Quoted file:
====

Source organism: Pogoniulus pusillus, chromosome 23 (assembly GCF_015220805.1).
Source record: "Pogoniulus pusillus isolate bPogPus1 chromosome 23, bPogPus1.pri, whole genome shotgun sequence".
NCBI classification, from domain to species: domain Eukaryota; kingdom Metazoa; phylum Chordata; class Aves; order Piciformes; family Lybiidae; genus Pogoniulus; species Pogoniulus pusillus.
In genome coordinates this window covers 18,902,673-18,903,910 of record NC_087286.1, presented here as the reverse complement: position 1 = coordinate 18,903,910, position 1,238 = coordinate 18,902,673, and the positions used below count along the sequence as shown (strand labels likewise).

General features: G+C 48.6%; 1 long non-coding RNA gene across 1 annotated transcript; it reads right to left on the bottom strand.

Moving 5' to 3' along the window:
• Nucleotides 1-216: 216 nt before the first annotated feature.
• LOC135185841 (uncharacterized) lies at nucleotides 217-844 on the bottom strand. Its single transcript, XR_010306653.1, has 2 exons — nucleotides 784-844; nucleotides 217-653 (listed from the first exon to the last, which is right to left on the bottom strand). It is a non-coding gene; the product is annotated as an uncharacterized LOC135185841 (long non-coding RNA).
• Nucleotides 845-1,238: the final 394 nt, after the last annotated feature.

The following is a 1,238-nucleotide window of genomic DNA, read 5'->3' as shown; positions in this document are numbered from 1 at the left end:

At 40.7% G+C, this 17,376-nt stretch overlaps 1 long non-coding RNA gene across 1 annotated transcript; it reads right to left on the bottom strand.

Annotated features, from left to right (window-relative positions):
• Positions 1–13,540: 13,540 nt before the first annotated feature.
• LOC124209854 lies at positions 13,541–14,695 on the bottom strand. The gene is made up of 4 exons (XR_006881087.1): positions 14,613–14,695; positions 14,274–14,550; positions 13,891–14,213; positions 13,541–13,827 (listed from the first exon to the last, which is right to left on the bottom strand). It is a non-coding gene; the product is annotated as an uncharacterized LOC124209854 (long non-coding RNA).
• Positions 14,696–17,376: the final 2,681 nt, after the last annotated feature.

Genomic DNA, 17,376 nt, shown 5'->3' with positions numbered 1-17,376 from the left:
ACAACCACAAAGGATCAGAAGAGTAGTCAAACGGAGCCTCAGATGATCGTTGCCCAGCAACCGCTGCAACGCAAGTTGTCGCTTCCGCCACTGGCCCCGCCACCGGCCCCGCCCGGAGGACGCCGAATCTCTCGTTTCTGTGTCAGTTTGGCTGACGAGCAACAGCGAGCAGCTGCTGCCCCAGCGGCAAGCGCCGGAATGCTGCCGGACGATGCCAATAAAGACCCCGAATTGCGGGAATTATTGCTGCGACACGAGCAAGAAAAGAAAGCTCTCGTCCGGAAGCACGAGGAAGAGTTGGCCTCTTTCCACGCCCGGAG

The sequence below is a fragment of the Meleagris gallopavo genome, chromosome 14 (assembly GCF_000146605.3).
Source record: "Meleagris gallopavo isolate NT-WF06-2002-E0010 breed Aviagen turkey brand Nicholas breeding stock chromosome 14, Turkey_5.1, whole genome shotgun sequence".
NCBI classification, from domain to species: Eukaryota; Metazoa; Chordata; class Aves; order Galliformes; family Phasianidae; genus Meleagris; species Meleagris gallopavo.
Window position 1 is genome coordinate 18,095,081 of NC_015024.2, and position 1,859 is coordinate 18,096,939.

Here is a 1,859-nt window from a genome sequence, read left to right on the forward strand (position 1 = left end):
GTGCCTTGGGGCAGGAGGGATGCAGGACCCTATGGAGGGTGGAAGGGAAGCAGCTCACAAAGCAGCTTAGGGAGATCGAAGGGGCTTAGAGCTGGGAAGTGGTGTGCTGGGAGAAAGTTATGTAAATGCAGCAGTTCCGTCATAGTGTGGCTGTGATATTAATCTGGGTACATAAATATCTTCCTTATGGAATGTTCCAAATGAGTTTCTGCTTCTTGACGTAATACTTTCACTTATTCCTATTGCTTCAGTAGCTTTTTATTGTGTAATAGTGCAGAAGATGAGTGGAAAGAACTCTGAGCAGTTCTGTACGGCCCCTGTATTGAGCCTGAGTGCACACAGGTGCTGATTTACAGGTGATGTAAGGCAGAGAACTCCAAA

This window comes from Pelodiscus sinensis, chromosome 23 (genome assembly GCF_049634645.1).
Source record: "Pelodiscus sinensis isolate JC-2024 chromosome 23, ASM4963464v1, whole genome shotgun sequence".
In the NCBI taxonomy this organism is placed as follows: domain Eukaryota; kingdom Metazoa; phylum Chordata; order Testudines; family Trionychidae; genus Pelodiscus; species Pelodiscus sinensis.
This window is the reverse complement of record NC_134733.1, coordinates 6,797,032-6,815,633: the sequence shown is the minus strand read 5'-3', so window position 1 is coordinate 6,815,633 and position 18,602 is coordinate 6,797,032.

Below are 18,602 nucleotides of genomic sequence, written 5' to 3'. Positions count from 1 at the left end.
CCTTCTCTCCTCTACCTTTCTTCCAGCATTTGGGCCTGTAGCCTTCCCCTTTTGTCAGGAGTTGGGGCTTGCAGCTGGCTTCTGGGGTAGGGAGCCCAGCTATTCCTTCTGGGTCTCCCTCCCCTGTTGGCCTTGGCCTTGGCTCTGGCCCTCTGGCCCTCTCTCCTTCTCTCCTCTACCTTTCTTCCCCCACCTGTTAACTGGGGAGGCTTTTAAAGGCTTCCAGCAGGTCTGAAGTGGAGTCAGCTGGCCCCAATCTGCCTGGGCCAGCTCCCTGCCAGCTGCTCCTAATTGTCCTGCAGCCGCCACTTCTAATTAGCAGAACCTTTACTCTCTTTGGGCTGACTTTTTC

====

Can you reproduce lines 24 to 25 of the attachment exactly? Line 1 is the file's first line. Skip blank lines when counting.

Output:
This window comes from Pelodiscus sinensis, chromosome 23 (genome assembly GCF_049634645.1).
Source record: "Pelodiscus sinensis isolate JC-2024 chromosome 23, ASM4963464v1, whole genome shotgun sequence".